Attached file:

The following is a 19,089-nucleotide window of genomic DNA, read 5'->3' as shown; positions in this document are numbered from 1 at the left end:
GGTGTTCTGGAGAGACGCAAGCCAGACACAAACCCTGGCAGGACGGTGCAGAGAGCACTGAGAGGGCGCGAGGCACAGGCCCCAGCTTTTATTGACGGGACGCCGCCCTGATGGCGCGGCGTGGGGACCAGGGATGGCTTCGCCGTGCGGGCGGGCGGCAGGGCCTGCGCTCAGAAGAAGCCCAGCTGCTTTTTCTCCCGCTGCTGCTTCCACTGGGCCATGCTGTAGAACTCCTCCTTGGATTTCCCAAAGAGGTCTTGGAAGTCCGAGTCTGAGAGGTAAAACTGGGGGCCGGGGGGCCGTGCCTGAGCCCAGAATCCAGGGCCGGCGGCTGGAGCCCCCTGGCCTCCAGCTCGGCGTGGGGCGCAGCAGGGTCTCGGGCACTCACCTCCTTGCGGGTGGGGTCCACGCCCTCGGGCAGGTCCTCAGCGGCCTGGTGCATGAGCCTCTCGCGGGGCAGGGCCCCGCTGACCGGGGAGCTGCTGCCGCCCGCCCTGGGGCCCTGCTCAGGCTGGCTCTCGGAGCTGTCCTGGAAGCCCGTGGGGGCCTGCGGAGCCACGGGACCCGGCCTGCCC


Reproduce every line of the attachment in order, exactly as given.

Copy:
The following is a 19,089-nucleotide window of genomic DNA, read 5'->3' as shown; positions in this document are numbered from 1 at the left end:
GGTGTTCTGGAGAGACGCAAGCCAGACACAAACCCTGGCAGGACGGTGCAGAGAGCACTGAGAGGGCGCGAGGCACAGGCCCCAGCTTTTATTGACGGGACGCCGCCCTGATGGCGCGGCGTGGGGACCAGGGATGGCTTCGCCGTGCGGGCGGGCGGCAGGGCCTGCGCTCAGAAGAAGCCCAGCTGCTTTTTCTCCCGCTGCTGCTTCCACTGGGCCATGCTGTAGAACTCCTCCTTGGATTTCCCAAAGAGGTCTTGGAAGTCCGAGTCTGAGAGGTAAAACTGGGGGCCGGGGGGCCGTGCCTGAGCCCAGAATCCAGGGCCGGCGGCTGGAGCCCCCTGGCCTCCAGCTCGGCGTGGGGCGCAGCAGGGTCTCGGGCACTCACCTCCTTGCGGGTGGGGTCCACGCCCTCGGGCAGGTCCTCAGCGGCCTGGTGCATGAGCCTCTCGCGGGGCAGGGCCCCGCTGACCGGGGAGCTGCTGCCGCCCGCCCTGGGGCCCTGCTCAGGCTGGCTCTCGGAGCTGTCCTGGAAGCCCGTGGGGGCCTGCGGAGCCACGGGACCCGGCCTGCCC